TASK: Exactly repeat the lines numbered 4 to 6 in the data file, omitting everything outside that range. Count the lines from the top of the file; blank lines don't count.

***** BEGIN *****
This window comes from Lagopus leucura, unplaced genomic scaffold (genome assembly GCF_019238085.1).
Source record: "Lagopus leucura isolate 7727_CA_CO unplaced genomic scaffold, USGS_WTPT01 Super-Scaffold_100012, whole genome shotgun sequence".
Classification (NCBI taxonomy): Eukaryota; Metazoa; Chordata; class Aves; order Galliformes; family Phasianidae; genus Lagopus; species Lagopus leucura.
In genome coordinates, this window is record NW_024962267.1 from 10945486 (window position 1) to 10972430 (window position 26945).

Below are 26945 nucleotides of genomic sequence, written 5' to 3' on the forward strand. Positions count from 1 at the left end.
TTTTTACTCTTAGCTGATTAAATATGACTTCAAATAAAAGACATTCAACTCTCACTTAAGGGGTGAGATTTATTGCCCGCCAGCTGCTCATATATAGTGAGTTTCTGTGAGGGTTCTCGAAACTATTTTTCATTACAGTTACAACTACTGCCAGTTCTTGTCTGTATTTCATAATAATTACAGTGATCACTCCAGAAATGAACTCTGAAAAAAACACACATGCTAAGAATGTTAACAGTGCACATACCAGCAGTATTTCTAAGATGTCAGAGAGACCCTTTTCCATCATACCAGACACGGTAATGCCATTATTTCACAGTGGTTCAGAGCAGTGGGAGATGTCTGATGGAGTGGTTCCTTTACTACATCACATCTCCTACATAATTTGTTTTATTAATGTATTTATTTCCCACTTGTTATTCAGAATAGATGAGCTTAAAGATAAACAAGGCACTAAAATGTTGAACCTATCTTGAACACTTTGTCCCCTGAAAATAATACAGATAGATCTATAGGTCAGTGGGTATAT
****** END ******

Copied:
In genome coordinates, this window is record NW_024962267.1 from 10945486 (window position 1) to 10972430 (window position 26945).

Below are 26945 nucleotides of genomic sequence, written 5' to 3' on the forward strand. Positions count from 1 at the left end.
TTTTTACTCTTAGCTGATTAAATATGACTTCAAATAAAAGACATTCAACTCTCACTTAAGGGGTGAGATTTATTGCCCGCCAGCTGCTCATATATAGTGAGTTTCTGTGAGGGTTCTCGAAACTATTTTTCATTACAGTTACAACTACTGCCAGTTCTTGTCTGTATTTCATAATAATTACAGTGATCACTCCAGAAATGAACTCTGAAAAAAACACACATGCTAAGAATGTTAACAGTGCACATACCAGCAGTATTTCTAAGATGTCAGAGAGACCCTTTTCCATCATACCAGACACGGTAATGCCATTATTTCACAGTGGTTCAGAGCAGTGGGAGATGTCTGATGGAGTGGTTCCTTTACTACATCACATCTCCTACATAATTTGTTTTATTAATGTATTTATTTCCCACTTGTTATTCAGAATAGATGAGCTTAAAGATAAACAAGGCACTAAAATGTTGAACCTATCTTGAACACTTTGTCCCCTGAAAATAATACAGATAGATCTATAGGTCAGTGGGTATAT